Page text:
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guidelines, a criminal statute may permit 'a standardless sweep [that] allows policemen, prosecutors, and juries to pursue their personal predilections.'

Kolender v. Lawson, --- U.S. ----, ---- - ----, 103 S.Ct. 1855, 1858-59, 75 L.Ed.2d 903 (1983) (citations omitted). See Hynes v. Mayor & Council of Borough of Oradell, 1976, 425 U.S. 610, 622, 96 S.Ct. 1755, 1761, 48 L.Ed.2d 243, 254; Grayned v. City of Rockford, 1972, 408 U.S. 104, 108-09, 92 S.Ct. 2294, 2298-99, 33 L.Ed.2d 222, 227-28. See also Note, The Void-for-Vagueness Doctrine in the Supreme Court, 109 U.Pa.L.Rev. 67, 75-85 (1960). In the first amendment area, "[t]he very existence of ... [a] censorial power, regardless of how or whether it is exercised, is unacceptable." Int'l. Soc'y For Krishna Consciousness v. Eaves, 5 Cir.1979, 601 F.2d 809, 822-23. When a statute is capable of reaching first amendment freedoms, the doctrine of vagueness "demands a greater degree of specificity than in other contexts." Smith v. Goguen, 415 U.S. at 573, 94 S.Ct. at 1247, 39 L.Ed.2d at 612. See also Hynes v. Mayor & Council of Borough of Oradell, 425 U.S. at 620, 96 S.Ct. at 1760, 48 L.Ed.2d at 253; NAACP v. Button, 1963, 371 U.S. 415, 432-433, 83 S.Ct. 328, 338, 9 L.Ed.2d 405, 418; Note, The Void-for-Vagueness Doctrine in the Supreme Court, 109 U.Pa.L.Rev. 67, 75-85 (1960).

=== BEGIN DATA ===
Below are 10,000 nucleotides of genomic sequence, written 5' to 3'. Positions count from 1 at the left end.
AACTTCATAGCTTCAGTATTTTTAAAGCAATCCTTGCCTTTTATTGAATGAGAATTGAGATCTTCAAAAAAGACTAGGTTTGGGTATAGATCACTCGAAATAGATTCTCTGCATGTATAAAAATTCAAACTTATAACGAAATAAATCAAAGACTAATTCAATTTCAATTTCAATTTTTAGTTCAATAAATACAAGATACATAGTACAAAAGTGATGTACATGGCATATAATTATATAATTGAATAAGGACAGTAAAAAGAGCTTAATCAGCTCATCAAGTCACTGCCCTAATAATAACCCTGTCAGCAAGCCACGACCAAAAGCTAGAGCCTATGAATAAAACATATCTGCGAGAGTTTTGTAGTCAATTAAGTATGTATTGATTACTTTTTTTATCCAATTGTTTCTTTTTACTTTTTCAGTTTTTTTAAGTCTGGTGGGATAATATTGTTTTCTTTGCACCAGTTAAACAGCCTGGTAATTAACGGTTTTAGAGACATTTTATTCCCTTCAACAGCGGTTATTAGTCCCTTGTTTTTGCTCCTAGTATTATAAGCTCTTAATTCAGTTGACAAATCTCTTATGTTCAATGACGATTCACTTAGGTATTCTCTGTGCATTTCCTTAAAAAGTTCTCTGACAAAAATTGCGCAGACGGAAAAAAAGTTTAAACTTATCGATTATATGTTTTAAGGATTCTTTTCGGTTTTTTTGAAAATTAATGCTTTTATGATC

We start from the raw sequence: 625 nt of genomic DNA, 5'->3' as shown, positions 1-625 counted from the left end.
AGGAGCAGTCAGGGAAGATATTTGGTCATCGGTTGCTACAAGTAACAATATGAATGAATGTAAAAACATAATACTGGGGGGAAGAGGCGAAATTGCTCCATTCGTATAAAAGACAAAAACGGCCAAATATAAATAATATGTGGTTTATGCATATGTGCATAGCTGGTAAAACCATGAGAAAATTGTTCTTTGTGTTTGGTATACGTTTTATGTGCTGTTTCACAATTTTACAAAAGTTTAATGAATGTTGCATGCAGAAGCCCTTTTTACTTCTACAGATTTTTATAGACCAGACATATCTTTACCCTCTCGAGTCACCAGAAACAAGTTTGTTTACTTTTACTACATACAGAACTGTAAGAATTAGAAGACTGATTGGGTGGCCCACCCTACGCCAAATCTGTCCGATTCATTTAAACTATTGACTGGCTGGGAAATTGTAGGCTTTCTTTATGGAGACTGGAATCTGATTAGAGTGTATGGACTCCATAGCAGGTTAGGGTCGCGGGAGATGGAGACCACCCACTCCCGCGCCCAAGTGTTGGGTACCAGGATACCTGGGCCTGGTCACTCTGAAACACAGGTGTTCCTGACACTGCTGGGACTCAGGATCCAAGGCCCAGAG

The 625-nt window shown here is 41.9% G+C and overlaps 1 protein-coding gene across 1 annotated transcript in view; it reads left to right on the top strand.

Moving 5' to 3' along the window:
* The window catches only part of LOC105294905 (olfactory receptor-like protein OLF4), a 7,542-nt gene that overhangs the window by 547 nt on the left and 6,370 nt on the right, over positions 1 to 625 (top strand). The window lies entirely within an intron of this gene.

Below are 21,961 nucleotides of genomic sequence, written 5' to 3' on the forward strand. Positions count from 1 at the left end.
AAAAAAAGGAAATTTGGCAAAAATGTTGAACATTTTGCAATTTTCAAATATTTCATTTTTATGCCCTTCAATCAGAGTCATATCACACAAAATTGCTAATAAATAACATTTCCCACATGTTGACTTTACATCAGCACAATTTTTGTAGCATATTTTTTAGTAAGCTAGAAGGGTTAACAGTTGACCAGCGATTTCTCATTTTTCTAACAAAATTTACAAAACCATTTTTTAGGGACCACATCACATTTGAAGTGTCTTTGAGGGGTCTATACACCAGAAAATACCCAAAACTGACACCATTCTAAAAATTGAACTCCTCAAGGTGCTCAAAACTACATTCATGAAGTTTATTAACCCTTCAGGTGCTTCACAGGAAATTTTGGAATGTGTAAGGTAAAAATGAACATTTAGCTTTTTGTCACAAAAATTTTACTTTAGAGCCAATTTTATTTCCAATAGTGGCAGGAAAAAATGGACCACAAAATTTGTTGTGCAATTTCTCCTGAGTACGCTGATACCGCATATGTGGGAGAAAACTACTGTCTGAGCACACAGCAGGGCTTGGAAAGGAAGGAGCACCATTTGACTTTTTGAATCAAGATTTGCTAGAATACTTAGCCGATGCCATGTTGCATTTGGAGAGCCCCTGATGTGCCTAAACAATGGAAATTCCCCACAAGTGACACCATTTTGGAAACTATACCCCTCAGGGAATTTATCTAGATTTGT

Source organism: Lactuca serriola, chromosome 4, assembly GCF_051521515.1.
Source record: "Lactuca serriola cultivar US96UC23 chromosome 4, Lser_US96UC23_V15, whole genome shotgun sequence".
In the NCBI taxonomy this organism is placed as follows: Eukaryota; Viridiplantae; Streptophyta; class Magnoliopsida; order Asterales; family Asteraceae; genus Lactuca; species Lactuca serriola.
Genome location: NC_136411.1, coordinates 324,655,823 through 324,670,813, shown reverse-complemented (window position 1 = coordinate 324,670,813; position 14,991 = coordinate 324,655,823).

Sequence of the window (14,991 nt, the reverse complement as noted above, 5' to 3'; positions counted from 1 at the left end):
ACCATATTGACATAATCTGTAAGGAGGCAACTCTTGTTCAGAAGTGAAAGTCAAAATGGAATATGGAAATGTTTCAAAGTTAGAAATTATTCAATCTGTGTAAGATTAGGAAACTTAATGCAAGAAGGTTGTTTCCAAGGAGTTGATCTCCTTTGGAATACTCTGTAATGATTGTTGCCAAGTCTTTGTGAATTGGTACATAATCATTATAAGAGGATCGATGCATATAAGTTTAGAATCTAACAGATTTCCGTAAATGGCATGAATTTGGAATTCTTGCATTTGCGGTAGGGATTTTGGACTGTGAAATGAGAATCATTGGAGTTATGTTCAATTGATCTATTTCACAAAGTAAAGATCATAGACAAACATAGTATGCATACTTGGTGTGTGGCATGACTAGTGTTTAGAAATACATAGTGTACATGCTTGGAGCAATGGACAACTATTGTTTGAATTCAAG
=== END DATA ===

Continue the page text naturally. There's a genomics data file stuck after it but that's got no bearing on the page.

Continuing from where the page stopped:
The State relies on Collection Consultants, Inc. v. State, 556 S.W.2d 787, 793-94 (Tex.Cr.App.1977), appeal dismissed, 1978, 436 U.S. 901, 98 S.Ct. 2228, 56 L.Ed.2d 399, for the proposition that "annoy" and "alarm" are not vague terms. In that case, the Court of Criminal Appeals relied on earlier decisions upholding the constitutionality of Article 476, V.A.P.C., the predecessor to the current Texas Harassment Statute. Noting that there were no meaningful distinctions between the language of the old statute and its replacement, the court relied on these earlier cases to justify its conclusion that § 42.07 was not vague. 4 We find the reasoning of Collection Consultants unpersuasive.

The Supreme Court struck down a statute using the word "annoy" in Coates v. City of Cincinnati, 1971, 402 U.S. 611, 91 S.Ct. 1686, 29 L.Ed.2d 214. The city ordinance at issue in Coates made it a criminal offense for three or more individuals to assemble on public sidewalks and conduct themselves in a manner which might annoy passersby. The Ohio Supreme Court held that the statute was not vague in the light of its well-understood dictionary definition: